Impairment of neocortical metabolism predicts progression in Alzheimer's disease

Karl Herholz, A. Nordberg, E. Salmon, D. Perani, J. Kessler, R. Mielke, M. Halber, V. Jelic, O. Almkvist, F. Collette, M. Alberonid, A. Kennedy, S. Hasselbalch, F. Fazio, W. D. Heiss

Research output: Contribution to journalArticlepeer-review


Progression rates of Alzheimer's disease (AD) vary considerably, and they are particularly difficult to predict in patients with mild cognitive impairment. We performed a prospective multicenter cohort study in 186 patients with possible or probable AD, mostly with presenile onset. In a cross-sectional analysis at entry, impairment of glucose metabolism in temporoparietal or frontal association areas measured with positron emission tomography was significantly associated with dementia severity, clinical classification as possible versus probable AD, presence of multiple cognitive deficits and history of progression. A prospective longitudinal analysis showed a significant association between initial metabolic impairment and subsequent clinical deterioration. In patients with mild cognitive deficits at entry, the risk of deterioration was up to 4.7 times higher if the metabolism was severely impaired than with mild or absent metabolic impairment.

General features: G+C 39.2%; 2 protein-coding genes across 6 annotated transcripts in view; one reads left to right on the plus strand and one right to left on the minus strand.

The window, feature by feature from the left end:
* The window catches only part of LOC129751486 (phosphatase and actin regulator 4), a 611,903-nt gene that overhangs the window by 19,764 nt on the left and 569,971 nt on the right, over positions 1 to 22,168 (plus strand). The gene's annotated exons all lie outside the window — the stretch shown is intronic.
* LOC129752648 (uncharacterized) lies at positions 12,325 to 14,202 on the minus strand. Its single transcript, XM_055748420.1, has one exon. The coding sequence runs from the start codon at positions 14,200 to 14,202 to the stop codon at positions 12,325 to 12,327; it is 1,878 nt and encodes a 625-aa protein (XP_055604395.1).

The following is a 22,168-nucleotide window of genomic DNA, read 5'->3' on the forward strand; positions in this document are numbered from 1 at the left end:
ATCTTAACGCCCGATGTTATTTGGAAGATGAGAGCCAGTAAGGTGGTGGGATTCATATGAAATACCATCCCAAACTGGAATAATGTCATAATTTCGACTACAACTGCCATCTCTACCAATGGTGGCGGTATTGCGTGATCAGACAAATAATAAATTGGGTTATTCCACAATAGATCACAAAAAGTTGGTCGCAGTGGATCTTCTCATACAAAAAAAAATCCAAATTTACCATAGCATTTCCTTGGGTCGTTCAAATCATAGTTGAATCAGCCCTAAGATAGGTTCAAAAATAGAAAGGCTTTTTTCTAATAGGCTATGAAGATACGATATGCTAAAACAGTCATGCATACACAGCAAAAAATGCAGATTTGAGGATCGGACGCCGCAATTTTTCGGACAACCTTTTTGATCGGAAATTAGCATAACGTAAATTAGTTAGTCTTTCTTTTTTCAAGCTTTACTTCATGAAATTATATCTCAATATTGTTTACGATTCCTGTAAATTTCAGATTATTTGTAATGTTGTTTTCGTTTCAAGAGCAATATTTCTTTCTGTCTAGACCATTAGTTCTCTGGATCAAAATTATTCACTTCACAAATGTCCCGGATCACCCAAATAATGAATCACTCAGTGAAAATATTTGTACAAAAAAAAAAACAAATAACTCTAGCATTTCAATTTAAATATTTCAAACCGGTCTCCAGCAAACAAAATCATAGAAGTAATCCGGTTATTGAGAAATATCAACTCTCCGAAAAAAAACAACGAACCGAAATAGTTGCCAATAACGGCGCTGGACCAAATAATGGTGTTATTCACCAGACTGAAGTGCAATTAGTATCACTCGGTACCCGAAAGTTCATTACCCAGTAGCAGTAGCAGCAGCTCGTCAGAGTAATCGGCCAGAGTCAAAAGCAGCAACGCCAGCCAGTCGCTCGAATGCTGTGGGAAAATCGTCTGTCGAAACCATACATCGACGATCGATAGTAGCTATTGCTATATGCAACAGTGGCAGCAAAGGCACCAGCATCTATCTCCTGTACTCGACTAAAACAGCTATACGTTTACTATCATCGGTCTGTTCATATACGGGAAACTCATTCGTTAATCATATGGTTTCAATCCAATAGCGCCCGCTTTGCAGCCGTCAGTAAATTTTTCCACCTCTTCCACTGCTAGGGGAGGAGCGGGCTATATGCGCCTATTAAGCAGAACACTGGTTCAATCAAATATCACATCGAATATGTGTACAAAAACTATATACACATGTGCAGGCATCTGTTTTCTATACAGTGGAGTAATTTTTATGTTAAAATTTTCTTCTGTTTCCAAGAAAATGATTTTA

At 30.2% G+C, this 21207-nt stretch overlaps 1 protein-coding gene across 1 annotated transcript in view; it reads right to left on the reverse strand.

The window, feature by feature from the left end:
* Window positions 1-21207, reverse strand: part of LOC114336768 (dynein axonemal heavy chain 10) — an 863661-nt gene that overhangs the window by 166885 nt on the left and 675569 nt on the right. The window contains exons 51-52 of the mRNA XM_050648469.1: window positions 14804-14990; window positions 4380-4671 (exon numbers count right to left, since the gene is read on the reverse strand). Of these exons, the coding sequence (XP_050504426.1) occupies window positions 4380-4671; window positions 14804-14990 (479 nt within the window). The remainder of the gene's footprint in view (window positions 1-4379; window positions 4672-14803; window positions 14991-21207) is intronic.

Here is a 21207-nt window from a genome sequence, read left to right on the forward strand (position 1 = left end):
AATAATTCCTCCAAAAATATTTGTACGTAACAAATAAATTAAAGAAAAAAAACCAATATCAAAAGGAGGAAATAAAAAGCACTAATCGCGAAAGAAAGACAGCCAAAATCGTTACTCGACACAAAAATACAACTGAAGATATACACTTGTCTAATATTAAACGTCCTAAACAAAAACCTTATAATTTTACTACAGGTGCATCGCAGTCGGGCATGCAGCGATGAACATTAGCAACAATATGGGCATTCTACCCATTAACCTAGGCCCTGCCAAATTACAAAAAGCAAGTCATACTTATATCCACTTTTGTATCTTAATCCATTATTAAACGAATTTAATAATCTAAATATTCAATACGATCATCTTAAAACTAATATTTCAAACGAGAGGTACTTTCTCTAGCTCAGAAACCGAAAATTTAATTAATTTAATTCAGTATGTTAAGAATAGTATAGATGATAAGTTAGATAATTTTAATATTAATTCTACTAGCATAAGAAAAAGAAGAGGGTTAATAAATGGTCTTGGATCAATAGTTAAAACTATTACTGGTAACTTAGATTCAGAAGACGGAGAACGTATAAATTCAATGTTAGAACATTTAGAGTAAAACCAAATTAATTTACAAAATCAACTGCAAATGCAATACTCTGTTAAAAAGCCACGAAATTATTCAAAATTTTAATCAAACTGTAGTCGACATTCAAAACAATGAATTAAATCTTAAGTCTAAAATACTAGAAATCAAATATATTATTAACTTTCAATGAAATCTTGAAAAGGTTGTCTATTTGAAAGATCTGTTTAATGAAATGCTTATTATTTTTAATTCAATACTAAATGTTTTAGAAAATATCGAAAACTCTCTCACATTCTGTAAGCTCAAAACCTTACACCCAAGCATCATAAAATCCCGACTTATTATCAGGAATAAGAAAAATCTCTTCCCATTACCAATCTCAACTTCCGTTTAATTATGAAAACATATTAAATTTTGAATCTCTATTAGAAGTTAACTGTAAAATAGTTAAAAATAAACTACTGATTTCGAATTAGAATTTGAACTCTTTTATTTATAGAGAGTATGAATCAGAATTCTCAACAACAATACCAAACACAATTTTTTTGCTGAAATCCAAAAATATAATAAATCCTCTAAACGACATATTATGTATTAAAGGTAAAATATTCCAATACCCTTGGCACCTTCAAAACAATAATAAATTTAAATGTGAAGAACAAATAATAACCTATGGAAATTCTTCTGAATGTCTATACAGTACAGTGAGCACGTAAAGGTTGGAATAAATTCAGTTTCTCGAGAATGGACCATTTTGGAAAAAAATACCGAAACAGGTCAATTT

Original languageEnglish
Pages (from-to)494-504
Number of pages11
JournalDementia and Geriatric Cognitive Disorders
Issue number6
Publication statusPublished - 1999


  • Alzheimer's disease
  • Cerebral glucose metabolism
  • Emission computed tomography
  • Fluorodeoxyglucose, F-labeled
  • Multicenter study
  • Prospective study

ASJC Scopus subject areas

  • Neuropsychology and Physiological Psychology
  • Geriatrics and Gerontology


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